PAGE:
The Delaware Court of Chancery has ruled that Hexion Specialty Chemicals Inc. is obligated to go through with its bid to acquire Huntsman Corp. for $10.6 billion.
In the Sept. 29 ruling, Vice Chancellor Stephen Lamb ordered Hexion and primary owner Apollo Management LP to honor the deal, officials with Salt Lake City-based Huntsman said in a news release.
The court said Hexion intentionally breached a number of obligations at Apollo's direction, according to Huntsman.
``We have claimed all along that Apollo would resort to any means necessary to break a legal and binding contract,'' said Huntsman founder and Chairman Jon Huntsman in the release. ``Apollo was dishonest and untruthful and lost the case.''
In a Sept. 30 news release, officials with Columbus, Ohio-based Hexion said they are ``disappointed by the court's decision [and] are reviewing the decision'' and their options.
Looking ahead, Hexion is likely to walk away from the deal and pay a $325 million breakup fee, according to Jignesh Shah, an analyst with Chemical Market Resources Inc. in Houston.
``It would be very hard to get financing after you've said that the combined company would not be solvent,'' Shah said in a telephone interview.
If Hexion does indeed withdraw, Huntsman might prefer to wait until the petrochemical market exits its current trough period before looking for a new buyer or partner, Shah added. Otherwise, he said, its sale price would be much lower that the $10.6 billion Hexion had offered.
Huntsman continues to seek $3 billion in damages from Hexion and Apollo partners Leon Black and Joshua Harris through a suit filed in state court in Conroe, Texas, where portions of Huntsman's business are based.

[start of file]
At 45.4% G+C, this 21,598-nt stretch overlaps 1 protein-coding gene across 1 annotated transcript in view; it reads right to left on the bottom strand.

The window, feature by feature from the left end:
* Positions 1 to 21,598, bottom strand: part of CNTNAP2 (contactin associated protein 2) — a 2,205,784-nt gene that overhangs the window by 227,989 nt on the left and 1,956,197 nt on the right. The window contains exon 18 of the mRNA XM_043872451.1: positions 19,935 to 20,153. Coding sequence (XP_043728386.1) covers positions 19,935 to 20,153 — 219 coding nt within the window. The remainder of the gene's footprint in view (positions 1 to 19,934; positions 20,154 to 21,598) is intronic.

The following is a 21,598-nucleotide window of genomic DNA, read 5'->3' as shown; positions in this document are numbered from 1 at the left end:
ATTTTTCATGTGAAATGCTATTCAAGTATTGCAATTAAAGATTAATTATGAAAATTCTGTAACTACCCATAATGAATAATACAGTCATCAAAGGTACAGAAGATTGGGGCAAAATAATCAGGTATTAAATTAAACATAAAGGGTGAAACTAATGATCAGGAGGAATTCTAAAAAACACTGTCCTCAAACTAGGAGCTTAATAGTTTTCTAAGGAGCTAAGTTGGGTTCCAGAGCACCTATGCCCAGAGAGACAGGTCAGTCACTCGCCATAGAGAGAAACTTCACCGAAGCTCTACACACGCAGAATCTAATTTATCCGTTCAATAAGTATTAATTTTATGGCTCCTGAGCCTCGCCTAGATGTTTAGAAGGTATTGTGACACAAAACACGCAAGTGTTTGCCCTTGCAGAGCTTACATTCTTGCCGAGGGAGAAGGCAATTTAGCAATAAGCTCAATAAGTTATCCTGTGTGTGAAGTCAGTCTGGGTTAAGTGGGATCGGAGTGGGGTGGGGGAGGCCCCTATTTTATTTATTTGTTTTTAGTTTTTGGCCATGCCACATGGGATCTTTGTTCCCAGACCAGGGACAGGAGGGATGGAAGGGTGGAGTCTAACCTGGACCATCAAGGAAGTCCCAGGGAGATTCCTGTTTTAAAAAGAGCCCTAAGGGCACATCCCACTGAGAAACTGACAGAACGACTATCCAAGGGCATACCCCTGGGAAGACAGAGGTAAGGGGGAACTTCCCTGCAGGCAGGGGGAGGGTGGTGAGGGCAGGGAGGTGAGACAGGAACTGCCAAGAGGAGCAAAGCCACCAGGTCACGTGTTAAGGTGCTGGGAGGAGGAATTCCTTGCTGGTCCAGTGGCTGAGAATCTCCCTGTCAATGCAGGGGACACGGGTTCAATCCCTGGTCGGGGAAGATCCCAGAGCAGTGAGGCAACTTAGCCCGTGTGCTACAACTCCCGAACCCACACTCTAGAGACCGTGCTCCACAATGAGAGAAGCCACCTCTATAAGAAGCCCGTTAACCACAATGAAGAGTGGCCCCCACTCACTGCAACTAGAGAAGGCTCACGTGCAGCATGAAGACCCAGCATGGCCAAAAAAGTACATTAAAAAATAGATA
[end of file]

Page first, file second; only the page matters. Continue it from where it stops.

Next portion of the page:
The court in Conroe also issued temporary restraining orders Sept. 30 against Credit Suisse and Deutsche Bank, prevent- ing them from terminating their financing of the Hexion/Huntsman deal until a full hearing is held. Huntsman requested the orders, which were issued by District Judge Fred Edwards.
Hexion and Apollo had tried to exit the deal, which was first proposed in mid-2007, by claiming that Huntsman's financial performance had deteriorated greatly since the original offer was made. Huntsman posted a loss of $172 million in 2007.
A combined Hexion/Huntsman ``cannot now support the debt load that was agreed to at the time the transaction was put together,'' Hexion Chairman, President and Chief Executive Officer Craig Morrison said when Hexion filed its breakup request in June.
Hexion's original offer equated to a purchase price of about $28 per share. Huntsman's per-share stock price was under $8 on Sept. 29, but news of the court ruling sent it above $11 on Sept. 30, and above $12 on Oct. 1. It receded to around $11 in early trading Oct. 3.